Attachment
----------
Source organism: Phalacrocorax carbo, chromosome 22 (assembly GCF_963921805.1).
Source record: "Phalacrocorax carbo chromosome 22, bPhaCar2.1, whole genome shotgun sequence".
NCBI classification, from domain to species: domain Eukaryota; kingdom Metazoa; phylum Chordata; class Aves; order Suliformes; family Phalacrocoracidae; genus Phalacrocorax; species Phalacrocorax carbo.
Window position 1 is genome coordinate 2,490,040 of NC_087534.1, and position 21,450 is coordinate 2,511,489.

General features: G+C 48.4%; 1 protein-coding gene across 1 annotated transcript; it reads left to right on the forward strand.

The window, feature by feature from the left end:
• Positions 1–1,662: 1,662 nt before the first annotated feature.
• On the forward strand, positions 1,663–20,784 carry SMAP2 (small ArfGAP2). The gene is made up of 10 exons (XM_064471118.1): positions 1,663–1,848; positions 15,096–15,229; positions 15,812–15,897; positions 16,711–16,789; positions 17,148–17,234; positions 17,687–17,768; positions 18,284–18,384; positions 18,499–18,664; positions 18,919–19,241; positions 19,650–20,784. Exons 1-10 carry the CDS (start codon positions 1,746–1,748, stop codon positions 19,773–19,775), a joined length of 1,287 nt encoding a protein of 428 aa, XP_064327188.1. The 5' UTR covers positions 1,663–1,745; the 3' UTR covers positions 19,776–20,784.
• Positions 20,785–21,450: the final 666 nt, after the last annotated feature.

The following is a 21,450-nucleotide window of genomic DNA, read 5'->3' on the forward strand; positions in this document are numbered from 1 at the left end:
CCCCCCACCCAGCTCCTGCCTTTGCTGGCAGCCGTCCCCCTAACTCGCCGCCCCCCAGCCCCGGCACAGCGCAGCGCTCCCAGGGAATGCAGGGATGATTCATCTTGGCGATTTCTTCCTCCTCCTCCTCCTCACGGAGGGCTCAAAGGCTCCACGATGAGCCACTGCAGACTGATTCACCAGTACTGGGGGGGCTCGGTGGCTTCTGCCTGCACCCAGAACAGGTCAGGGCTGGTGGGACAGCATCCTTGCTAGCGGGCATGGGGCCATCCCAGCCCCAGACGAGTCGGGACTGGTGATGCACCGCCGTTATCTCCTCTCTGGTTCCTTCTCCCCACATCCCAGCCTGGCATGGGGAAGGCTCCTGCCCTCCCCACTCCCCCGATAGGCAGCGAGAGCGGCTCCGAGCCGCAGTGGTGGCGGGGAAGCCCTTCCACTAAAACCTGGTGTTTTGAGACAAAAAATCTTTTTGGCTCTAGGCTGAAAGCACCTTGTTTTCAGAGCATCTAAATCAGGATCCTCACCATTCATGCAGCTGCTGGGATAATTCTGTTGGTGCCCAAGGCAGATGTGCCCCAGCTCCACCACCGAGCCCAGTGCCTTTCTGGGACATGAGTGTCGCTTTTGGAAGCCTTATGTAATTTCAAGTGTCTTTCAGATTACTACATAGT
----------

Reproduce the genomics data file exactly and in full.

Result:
Source organism: Phalacrocorax carbo, chromosome 22 (assembly GCF_963921805.1).
Source record: "Phalacrocorax carbo chromosome 22, bPhaCar2.1, whole genome shotgun sequence".
NCBI classification, from domain to species: domain Eukaryota; kingdom Metazoa; phylum Chordata; class Aves; order Suliformes; family Phalacrocoracidae; genus Phalacrocorax; species Phalacrocorax carbo.
Window position 1 is genome coordinate 2,490,040 of NC_087534.1, and position 21,450 is coordinate 2,511,489.

General features: G+C 48.4%; 1 protein-coding gene across 1 annotated transcript; it reads left to right on the forward strand.

The window, feature by feature from the left end:
• Positions 1–1,662: 1,662 nt before the first annotated feature.
• On the forward strand, positions 1,663–20,784 carry SMAP2 (small ArfGAP2). The gene is made up of 10 exons (XM_064471118.1): positions 1,663–1,848; positions 15,096–15,229; positions 15,812–15,897; positions 16,711–16,789; positions 17,148–17,234; positions 17,687–17,768; positions 18,284–18,384; positions 18,499–18,664; positions 18,919–19,241; positions 19,650–20,784. Exons 1-10 carry the CDS (start codon positions 1,746–1,748, stop codon positions 19,773–19,775), a joined length of 1,287 nt encoding a protein of 428 aa, XP_064327188.1. The 5' UTR covers positions 1,663–1,745; the 3' UTR covers positions 19,776–20,784.
• Positions 20,785–21,450: the final 666 nt, after the last annotated feature.

The following is a 21,450-nucleotide window of genomic DNA, read 5'->3' on the forward strand; positions in this document are numbered from 1 at the left end:
CCCCCCACCCAGCTCCTGCCTTTGCTGGCAGCCGTCCCCCTAACTCGCCGCCCCCCAGCCCCGGCACAGCGCAGCGCTCCCAGGGAATGCAGGGATGATTCATCTTGGCGATTTCTTCCTCCTCCTCCTCCTCACGGAGGGCTCAAAGGCTCCACGATGAGCCACTGCAGACTGATTCACCAGTACTGGGGGGGCTCGGTGGCTTCTGCCTGCACCCAGAACAGGTCAGGGCTGGTGGGACAGCATCCTTGCTAGCGGGCATGGGGCCATCCCAGCCCCAGACGAGTCGGGACTGGTGATGCACCGCCGTTATCTCCTCTCTGGTTCCTTCTCCCCACATCCCAGCCTGGCATGGGGAAGGCTCCTGCCCTCCCCACTCCCCCGATAGGCAGCGAGAGCGGCTCCGAGCCGCAGTGGTGGCGGGGAAGCCCTTCCACTAAAACCTGGTGTTTTGAGACAAAAAATCTTTTTGGCTCTAGGCTGAAAGCACCTTGTTTTCAGAGCATCTAAATCAGGATCCTCACCATTCATGCAGCTGCTGGGATAATTCTGTTGGTGCCCAAGGCAGATGTGCCCCAGCTCCACCACCGAGCCCAGTGCCTTTCTGGGACATGAGTGTCGCTTTTGGAAGCCTTATGTAATTTCAAGTGTCTTTCAGATTACTACATAGT